Evaluation of Differences in Coronary Plaque Mechanical Behavior in Individuals With and Without Type 2 Diabetes Mellitus
Diabetes mellitus is a major risk factor for the development of atherosclerosis.1 Although there has been a significant amount of work examining histological factors which predispose to plaque rupture and subsequent acute coronary syndromes,2 less is known about the role of plaque and vessel biomechanical properties. We have previously shown using intravascular ultrasound (IVUS), that there is a significant change in coronary plaque area between systole and diastole, and this is a major determinant of coronary compliance.3 In the current study we used IVUS to assess coronary plaque characteristics in individuals with and without type 2 diabetes mellitus.
All patients scheduled for percutaneous coronary intervention of lesions in the circumflex or left anterior descending (LAD) arteries were considered eligible for inclusion, other than those undergoing emergent revascularization for acute myocardial infarction. Diabetic patients were identified as those who had their diabetes diagnosed in adult life with biochemical confirmation including a fasting glucose >7.0 mmol/L. The study was approved by the Human Ethics Committee of the Alfred Hospital.
Collection of IVUS images, pressure recordings, and analysis were performed as in our previous study.3 Assessment was undertaken in the proximal left anterior descending artery (LAD) at a site remote from any hemodynamically significant stenosis or site of intervention and with no more than a 20% angiographic stenosis
Group data are presented as mean±SEM. Comparisons between groups were made by t test or Wilcoxon signed rank test in the case of a nonnormal distribution. Categorical variables were compared using the χ2 test. A probability value of <0.05 was considered significant.
A total of 53 patients with an average age 59±10 years (mean±SD) were studied. Of the 18 patients with diabetes, 2 were insulin requiring, 14 took oral hypoglycaemic agents, and 2 were diet controlled. They were compared with 35 nondiabetic subjects. Fifty six percent of the diabetic subjects had presented with an unstable coronary event, in comparison with 26% of the nondiabetic population (P<0.05).
Patient characteristics including baseline hemodynamic characteristics are presented in supplemental Table I (available online at http://atvb.ahajournals.org).
Thirteen of the diabetic subjects had stents placed in their LAD with an average preintervention angiographic stenosis in the LAD of 85%. Of the 35 nondiabetics, 19 patients had stents in their LAD with an average angiographic stenosis of 80%.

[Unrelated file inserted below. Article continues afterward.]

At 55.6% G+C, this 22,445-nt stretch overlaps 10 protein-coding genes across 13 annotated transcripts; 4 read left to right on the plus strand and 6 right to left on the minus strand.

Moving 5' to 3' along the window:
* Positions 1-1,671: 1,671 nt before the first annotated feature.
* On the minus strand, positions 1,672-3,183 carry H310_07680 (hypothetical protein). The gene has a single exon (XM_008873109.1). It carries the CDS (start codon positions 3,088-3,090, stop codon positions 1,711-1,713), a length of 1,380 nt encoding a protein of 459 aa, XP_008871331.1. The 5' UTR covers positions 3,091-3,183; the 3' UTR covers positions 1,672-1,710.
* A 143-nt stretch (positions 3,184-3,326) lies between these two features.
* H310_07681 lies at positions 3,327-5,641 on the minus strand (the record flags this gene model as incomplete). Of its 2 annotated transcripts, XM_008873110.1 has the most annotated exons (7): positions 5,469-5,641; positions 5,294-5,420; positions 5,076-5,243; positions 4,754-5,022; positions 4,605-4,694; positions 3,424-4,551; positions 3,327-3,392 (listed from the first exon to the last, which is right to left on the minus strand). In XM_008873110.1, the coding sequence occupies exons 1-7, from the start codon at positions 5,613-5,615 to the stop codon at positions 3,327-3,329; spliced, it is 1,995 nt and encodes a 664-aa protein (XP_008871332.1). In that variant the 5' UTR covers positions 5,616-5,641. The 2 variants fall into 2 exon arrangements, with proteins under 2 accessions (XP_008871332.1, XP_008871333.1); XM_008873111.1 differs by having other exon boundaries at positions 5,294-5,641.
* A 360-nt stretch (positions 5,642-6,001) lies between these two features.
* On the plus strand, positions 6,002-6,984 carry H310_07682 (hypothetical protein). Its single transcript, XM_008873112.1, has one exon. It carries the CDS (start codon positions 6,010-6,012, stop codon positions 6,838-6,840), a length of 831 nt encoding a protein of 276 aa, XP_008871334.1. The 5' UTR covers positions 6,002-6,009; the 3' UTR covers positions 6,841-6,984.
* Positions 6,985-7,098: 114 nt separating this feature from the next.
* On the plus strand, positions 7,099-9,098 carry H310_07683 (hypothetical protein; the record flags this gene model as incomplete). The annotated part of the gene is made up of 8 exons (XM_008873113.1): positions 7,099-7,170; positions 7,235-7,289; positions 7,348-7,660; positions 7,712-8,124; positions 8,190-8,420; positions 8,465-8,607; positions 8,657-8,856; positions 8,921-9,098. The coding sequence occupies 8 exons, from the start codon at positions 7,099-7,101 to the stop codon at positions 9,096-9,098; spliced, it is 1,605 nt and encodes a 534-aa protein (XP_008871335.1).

The vessel characteristics in the LAD for the 2 groups are shown in supplemental Table II. The difference in cross-sectional plaque (intima plus media) area (Figure) between systole and diastole (ΔIM) was significantly higher in the diabetic subjects (1.3±0.4 versus 0.2±0.2 mm2 P<0.05). In a multiple regression analysis we examined the impact of diabetes and presentation with stable and unstable symptoms on change in plaque area, the only significant factor was the presence or absence of diabetes(P<0.05).
The major finding of this study is that the change in cross-sectional coronary plaque area between diastole and systole is significantly greater in diabetic patients than in those without diabetes. As noted, diabetic subjects had more frequent presentation with unstable symptoms however change in plaque area was not greater in those with unstable symptoms.
The mechanism underlying the reduction in plaque cross-sectional area during systole is undetermined. It may occur either as a result of a change in plaque mass or result from plaque being redistributed along the vessel wall with such redistribution being greater in diabetic subjects, perhaps as a result of increased lipid content. Redistribution may result from vessel lengthening. However, previous experiments on other conduit arteries have suggested that lengthening during systole in vivo is very small. Patel et al found that the thoracic aorta lengthens 0.011% per mm Hg.4 A second possibility is that not only plaque cross-sectional area but also volume diminishes during systole.
The most likely explanation for a reduction in plaque mass is that material such as fluid is extruded from the plaque during systole. The importance of plaque vascularization in both the development of atherosclerosis and in the pathophysiology of plaque stability has recently become clear.5–7 Thus it is possible that compression of these vascular spaces in systole leads to blood leaving the plaque and results in the reduction in cross-sectional area as seen in this study.
In conclusion, this study shows that diabetic individuals have a more marked change in plaque cross-sectional area during the cardiac cycle than a well matched group of patients without diabetes. It is postulated that this greater “compressibility” is attributable to the presence of more vascularity in the diabetic plaque.
Sources of Funding
This work was supported by an NH&MRC program grant to the Baker Heart Research Institute and a Center for Clinical Excellence grant to the Alfred and Baker Medical Unit. Prof Dart and Associate Prof Kingwell are both National Health and Medical Research Council Fellows. Dr Duffy is supported by a National Health and Medical Research Council of Australia Career Development Award (No. 182830). Dr Anthony White is supported by an Australian National Heart Foundation post graduate medical scholarship.
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Moreno PR, Purushothaman KR, Fuster V, Echeverri D, Truszczynska H, Sharma SK, Badimon JJ, O’Connor WN. Plaque neovascularization is increased in ruptured atherosclerotic lesions of human aorta: implications for plaque vulnerability. Circulation. 2004; 110: 2032–2038.